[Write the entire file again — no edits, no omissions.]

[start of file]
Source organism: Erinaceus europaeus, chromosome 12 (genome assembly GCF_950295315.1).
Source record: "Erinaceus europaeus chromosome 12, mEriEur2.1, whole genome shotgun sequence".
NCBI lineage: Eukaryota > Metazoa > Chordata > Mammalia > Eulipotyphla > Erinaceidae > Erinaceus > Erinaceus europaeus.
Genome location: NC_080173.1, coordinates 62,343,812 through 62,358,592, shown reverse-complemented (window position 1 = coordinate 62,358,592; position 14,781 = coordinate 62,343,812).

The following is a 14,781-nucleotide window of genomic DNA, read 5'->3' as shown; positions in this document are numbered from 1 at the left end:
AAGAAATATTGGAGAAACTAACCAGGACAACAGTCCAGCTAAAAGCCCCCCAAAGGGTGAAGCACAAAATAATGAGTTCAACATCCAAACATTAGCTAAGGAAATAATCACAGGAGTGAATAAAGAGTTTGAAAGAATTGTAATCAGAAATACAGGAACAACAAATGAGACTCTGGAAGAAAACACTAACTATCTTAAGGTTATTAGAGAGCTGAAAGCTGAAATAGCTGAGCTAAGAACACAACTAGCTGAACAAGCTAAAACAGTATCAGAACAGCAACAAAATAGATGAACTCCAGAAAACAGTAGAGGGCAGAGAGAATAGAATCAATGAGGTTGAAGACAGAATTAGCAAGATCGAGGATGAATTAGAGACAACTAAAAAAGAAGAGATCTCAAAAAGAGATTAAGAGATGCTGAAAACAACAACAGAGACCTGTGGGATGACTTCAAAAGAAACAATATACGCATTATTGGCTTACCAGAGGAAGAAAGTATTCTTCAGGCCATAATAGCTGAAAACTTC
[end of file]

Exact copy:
Source organism: Erinaceus europaeus, chromosome 12 (genome assembly GCF_950295315.1).
Source record: "Erinaceus europaeus chromosome 12, mEriEur2.1, whole genome shotgun sequence".
NCBI lineage: Eukaryota > Metazoa > Chordata > Mammalia > Eulipotyphla > Erinaceidae > Erinaceus > Erinaceus europaeus.
Genome location: NC_080173.1, coordinates 62,343,812 through 62,358,592, shown reverse-complemented (window position 1 = coordinate 62,358,592; position 14,781 = coordinate 62,343,812).

The following is a 14,781-nucleotide window of genomic DNA, read 5'->3' as shown; positions in this document are numbered from 1 at the left end:
AAGAAATATTGGAGAAACTAACCAGGACAACAGTCCAGCTAAAAGCCCCCCAAAGGGTGAAGCACAAAATAATGAGTTCAACATCCAAACATTAGCTAAGGAAATAATCACAGGAGTGAATAAAGAGTTTGAAAGAATTGTAATCAGAAATACAGGAACAACAAATGAGACTCTGGAAGAAAACACTAACTATCTTAAGGTTATTAGAGAGCTGAAAGCTGAAATAGCTGAGCTAAGAACACAACTAGCTGAACAAGCTAAAACAGTATCAGAACAGCAACAAAATAGATGAACTCCAGAAAACAGTAGAGGGCAGAGAGAATAGAATCAATGAGGTTGAAGACAGAATTAGCAAGATCGAGGATGAATTAGAGACAACTAAAAAAGAAGAGATCTCAAAAAGAGATTAAGAGATGCTGAAAACAACAACAGAGACCTGTGGGATGACTTCAAAAGAAACAATATACGCATTATTGGCTTACCAGAGGAAGAAAGTATTCTTCAGGCCATAATAGCTGAAAACTTC